The good news, elder law attorneys report, is that Medicaid status isn’t a source of discrimination at the level of day-to-day care. Staff members who directly care for residents don’t know who is on Medicaid and who pays privately.

8. Good luck finding quality ratings for us.

It’s not always easy assessing whether assisted-living facilities and continuing-care communities provide quality care. Many states don’t post inspection records online, and people are less likely to post a review of a care facility on Yelp than, say, a restaurant. “The biggest problem is the absence of complete information,” says Michael Fertik, founder and CEO of ReputationDefender, a company that is helping retirement communities collect and analyze consumer feedback.

During a visit, prospective residents can ask to see a facility’s licensing survey, Carle says. This is the document that’s made when state regulators assess compliance with licensing requirements. Just make sure to keep any listed violations in perspective, he cautions: Not conducting fire drills is a much more serious infraction than failing to complete a resident’s chart or failing to have a thermometer in the refrigerator, for example.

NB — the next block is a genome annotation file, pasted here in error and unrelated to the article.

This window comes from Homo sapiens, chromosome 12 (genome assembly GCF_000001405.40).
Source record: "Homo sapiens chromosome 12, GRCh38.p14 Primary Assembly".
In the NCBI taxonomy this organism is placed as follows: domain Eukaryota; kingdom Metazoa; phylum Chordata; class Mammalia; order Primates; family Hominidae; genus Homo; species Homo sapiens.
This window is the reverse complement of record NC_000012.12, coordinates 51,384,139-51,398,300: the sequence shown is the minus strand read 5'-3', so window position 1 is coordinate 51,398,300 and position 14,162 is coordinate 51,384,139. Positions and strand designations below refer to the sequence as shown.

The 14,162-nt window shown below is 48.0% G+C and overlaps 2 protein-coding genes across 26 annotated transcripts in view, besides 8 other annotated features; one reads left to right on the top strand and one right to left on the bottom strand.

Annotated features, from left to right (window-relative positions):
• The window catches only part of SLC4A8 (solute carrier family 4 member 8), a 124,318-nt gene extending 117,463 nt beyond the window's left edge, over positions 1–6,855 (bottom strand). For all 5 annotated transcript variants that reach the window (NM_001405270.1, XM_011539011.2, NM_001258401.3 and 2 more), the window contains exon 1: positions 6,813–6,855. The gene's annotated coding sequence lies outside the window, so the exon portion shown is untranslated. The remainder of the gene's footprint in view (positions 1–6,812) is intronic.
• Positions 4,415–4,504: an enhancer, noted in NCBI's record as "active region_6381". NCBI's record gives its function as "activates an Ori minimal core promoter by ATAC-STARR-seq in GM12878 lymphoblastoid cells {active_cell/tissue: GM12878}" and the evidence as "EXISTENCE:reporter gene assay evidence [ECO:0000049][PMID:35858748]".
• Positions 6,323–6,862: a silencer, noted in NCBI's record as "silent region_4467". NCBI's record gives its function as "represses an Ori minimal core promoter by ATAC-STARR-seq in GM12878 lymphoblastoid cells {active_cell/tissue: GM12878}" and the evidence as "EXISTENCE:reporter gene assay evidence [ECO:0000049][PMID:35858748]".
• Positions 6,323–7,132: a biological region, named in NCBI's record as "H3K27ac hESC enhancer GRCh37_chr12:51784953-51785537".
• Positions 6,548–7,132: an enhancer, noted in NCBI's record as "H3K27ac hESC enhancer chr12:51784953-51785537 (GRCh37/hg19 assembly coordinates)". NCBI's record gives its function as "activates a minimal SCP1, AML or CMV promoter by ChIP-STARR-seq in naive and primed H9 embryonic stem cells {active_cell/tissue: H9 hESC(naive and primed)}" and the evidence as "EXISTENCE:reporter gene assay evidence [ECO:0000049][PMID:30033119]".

Nursing home ratings are transparent by comparison (this includes the nursing home portion of continuing-care retirement communities). Nursing homes are regulated at the federal level, unlike assisted-living facilities, which remain under state oversight. The website Medicare.gov has a “Nursing Home Compare” function where consumers can search inspection reports for nursing homes throughout the country.

Again, some perspective is in order, Carle says. A high number of incident reports at a nursing home isn’t necessarily a sign of subpar care — it might instead show a facility that’s committed to taking care of the most difficult patients.

9. Your retirement suite may have side-by-side bathtubs, if you know what I mean.

Andrew D. Blechman’s on-site research at the Villages, a large active-adult community in central Florida, found that golf wasn’t the only popular activity on the sprawling campus. Blechman, author of “Leisureville: Adventures in a World without Children,” found residents ages 55-plus enjoying plenty of sex. “Every night is Saturday night, and who’s going to get pregnant?” Blechman says.

Pregnancy might not be an issue for the post-menopausal crowd, but sexually transmitted diseases are. The Centers for Disease Control and Prevention reported a rise from 2007 to 2011 in chlamydia rates among those ages 55 and over. Dating coaches report high levels of genital herpes among older clients.